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J Biomed Mater Res A. 2012 Sep;100(9):2462-73. doi: 10.1002/jbm.a.34175. Epub 2012 May 9.

Nanophase bone substitute in vivo response to subcutaneous implantation.

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  • 1Department of Otolaryngology-Head and Neck Surgery and Facial Plastic and Reconstructive Surgery, Case Western Reserve University School of Medicine, Cleveland, Ohio, USA..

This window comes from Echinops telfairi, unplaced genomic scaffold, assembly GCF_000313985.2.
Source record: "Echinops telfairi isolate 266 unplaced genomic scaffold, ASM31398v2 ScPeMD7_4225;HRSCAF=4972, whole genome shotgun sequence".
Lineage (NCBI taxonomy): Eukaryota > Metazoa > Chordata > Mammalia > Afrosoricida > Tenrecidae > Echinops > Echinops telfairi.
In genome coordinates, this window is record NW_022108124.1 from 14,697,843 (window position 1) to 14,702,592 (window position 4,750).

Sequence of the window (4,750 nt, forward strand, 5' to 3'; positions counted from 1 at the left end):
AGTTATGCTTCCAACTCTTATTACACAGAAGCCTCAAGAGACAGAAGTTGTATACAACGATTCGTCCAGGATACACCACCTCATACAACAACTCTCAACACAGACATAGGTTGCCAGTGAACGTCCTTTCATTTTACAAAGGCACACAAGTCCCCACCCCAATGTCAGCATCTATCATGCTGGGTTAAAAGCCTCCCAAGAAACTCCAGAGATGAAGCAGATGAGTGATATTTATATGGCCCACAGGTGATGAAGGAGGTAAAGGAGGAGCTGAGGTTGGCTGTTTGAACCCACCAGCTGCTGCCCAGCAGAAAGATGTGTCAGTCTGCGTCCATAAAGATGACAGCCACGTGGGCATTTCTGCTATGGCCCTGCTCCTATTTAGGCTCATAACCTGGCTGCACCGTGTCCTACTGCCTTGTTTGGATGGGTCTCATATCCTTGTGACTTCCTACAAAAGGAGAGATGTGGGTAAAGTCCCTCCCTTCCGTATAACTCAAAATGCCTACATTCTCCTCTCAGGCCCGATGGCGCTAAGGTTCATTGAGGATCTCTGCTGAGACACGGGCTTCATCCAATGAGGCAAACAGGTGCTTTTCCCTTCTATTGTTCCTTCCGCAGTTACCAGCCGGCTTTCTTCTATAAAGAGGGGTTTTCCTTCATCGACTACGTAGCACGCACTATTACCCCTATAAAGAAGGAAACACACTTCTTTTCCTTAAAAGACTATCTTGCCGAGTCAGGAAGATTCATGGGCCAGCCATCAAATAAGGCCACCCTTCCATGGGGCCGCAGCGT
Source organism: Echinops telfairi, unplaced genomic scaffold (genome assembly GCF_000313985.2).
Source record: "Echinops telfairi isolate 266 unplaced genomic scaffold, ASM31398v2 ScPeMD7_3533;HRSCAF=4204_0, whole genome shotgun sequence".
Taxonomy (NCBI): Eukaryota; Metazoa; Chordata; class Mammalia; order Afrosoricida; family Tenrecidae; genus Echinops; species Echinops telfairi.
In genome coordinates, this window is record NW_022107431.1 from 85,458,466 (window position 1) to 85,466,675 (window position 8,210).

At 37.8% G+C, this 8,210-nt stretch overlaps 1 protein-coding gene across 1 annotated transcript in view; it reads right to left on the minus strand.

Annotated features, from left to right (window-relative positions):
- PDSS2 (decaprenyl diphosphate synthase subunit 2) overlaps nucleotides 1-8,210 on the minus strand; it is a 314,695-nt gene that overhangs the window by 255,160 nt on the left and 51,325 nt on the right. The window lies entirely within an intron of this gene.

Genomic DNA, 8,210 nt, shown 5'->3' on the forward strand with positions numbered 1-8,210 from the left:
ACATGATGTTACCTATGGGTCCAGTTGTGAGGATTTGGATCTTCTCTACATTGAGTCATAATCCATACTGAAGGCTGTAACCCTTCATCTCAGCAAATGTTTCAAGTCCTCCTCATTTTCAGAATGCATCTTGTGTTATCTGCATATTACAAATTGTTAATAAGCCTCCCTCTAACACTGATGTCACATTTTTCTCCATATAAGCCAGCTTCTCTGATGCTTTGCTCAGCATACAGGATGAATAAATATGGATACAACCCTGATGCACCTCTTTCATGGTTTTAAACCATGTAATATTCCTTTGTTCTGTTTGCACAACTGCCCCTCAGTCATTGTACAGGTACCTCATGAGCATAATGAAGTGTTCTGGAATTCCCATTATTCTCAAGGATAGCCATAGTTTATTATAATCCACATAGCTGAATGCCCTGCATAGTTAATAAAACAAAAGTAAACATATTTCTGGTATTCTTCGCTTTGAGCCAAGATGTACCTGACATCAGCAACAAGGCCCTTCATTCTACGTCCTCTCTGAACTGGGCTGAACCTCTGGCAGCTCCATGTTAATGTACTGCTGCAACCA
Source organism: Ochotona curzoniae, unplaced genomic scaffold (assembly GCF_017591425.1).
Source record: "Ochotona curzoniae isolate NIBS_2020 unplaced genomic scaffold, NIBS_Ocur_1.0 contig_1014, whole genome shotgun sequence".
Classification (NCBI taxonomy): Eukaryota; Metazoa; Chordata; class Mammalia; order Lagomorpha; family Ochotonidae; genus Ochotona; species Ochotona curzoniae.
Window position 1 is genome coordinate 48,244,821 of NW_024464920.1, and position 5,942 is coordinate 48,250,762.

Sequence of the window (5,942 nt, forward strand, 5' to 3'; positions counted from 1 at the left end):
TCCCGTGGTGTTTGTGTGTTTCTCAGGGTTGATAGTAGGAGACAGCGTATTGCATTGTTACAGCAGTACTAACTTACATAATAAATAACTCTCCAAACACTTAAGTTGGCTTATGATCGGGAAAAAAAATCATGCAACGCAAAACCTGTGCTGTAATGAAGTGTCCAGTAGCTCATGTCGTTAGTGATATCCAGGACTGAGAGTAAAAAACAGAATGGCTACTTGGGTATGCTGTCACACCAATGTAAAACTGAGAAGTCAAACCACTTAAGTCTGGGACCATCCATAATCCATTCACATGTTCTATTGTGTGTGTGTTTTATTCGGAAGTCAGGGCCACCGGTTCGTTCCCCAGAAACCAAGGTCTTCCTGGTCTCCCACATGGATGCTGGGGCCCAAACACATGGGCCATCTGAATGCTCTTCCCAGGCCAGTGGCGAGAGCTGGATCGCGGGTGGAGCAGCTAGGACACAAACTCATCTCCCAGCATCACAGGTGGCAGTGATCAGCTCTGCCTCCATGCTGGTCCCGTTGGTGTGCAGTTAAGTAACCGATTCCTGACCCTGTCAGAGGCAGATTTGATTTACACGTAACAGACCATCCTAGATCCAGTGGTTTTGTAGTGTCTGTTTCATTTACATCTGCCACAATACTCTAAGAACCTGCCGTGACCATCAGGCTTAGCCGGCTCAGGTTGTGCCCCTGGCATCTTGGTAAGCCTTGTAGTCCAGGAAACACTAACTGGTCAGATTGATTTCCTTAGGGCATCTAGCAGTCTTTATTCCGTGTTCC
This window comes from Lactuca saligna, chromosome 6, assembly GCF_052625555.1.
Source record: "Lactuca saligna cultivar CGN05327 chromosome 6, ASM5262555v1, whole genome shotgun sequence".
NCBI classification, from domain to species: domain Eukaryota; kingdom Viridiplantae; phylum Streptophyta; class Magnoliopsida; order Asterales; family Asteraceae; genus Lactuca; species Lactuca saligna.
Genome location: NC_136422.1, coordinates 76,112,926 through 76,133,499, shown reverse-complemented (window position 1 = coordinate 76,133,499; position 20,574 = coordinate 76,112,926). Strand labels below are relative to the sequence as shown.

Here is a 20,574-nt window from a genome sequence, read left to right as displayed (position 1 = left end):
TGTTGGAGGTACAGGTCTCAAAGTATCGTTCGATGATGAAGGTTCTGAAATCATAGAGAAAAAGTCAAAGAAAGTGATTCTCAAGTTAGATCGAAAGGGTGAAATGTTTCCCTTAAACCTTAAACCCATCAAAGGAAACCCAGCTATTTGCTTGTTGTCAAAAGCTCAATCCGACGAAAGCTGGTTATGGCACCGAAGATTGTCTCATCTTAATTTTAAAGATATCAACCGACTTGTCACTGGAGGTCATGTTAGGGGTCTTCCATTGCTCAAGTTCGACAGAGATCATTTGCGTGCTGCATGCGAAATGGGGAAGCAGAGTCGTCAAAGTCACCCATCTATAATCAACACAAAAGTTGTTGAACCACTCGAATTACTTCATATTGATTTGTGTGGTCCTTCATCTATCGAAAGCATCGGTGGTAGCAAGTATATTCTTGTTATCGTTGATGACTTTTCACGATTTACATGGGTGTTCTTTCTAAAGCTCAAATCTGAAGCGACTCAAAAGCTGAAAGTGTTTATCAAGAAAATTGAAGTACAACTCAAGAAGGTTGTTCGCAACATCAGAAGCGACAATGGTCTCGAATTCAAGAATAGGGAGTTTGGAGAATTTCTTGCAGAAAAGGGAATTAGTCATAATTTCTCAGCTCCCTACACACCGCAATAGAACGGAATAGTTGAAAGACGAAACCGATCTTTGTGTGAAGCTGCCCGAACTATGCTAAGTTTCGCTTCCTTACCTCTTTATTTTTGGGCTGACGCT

A collagen-apatite composite designed as a load-bearing bone substitute implant is used to characterize the relationship between implant morphology and in vivo behavior. This nanophase bone substitute (NBS) is studied morphologically using a nondestructive imaging technique and biologically using the rodent subcutaneous model. Porosity and pore interconnectivity are correlated with histological outcomes showing cellular invasion occurs with average pore sizes below 100 μm. Crosslinking with D-ribose is shown to affect cellular infiltration in a dose-response manner. These data suggest that collagen-apatite bone substitutes can support cellular infiltration with pore size significantly smaller than 100 μm, an encouraging result regarding development of the NBS into a platform of biomaterials with enhanced mechanical properties. The data also indicate that increasing crosslinking density decreases cellular infiltration of NBS. Thus, modulating mechanical properties of the material by altering crosslink density is likely to produce decreased biological response within the material.

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